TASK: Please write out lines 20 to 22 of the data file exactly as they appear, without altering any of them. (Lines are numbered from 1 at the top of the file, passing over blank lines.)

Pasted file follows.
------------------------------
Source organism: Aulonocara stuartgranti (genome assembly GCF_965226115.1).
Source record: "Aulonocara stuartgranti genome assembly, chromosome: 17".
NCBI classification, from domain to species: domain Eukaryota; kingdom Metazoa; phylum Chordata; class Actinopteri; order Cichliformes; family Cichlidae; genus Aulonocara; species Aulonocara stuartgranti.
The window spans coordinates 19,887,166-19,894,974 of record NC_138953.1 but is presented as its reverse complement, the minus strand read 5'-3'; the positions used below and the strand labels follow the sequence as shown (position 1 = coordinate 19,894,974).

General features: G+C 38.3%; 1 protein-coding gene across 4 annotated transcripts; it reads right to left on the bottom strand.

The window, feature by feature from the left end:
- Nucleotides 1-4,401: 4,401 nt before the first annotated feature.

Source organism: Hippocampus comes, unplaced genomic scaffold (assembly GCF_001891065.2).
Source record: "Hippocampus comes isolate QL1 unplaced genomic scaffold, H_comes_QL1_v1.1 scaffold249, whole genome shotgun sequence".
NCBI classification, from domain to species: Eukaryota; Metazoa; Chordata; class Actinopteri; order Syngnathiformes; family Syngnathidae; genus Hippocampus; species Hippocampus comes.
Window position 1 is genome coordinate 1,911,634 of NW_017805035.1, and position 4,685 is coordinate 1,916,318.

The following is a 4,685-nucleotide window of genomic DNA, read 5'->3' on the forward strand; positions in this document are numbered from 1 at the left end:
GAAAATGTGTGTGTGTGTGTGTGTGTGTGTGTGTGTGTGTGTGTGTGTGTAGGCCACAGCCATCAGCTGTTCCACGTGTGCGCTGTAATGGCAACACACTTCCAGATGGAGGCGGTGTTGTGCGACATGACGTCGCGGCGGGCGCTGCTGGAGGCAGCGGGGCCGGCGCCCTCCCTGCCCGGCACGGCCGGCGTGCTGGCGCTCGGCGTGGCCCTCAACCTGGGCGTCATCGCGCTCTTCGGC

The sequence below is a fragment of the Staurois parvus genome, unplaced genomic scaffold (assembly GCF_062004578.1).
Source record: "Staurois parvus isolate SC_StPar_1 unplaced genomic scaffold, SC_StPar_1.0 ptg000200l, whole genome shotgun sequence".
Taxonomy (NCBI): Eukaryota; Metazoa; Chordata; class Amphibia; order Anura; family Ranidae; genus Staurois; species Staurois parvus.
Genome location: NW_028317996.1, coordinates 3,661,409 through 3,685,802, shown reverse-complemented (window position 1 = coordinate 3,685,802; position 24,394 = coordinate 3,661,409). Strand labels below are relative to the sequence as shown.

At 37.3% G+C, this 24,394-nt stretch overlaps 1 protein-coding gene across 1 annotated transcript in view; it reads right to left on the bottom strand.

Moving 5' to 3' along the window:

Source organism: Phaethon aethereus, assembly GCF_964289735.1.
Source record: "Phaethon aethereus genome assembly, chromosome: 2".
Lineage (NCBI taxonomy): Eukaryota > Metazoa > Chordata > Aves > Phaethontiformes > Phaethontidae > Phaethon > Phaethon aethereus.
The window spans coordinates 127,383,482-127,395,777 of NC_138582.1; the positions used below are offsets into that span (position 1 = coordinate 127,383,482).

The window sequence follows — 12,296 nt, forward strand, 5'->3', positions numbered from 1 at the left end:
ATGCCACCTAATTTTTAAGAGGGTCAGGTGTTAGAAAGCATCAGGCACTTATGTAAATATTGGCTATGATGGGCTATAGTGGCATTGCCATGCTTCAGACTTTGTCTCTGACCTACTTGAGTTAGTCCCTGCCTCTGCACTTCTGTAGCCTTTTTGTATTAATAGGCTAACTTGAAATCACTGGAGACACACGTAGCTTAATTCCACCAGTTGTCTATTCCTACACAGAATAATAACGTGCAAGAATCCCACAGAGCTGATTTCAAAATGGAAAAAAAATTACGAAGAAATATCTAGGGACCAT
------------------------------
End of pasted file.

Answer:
Source organism: Phaethon aethereus, assembly GCF_964289735.1.
Source record: "Phaethon aethereus genome assembly, chromosome: 2".
Lineage (NCBI taxonomy): Eukaryota > Metazoa > Chordata > Aves > Phaethontiformes > Phaethontidae > Phaethon > Phaethon aethereus.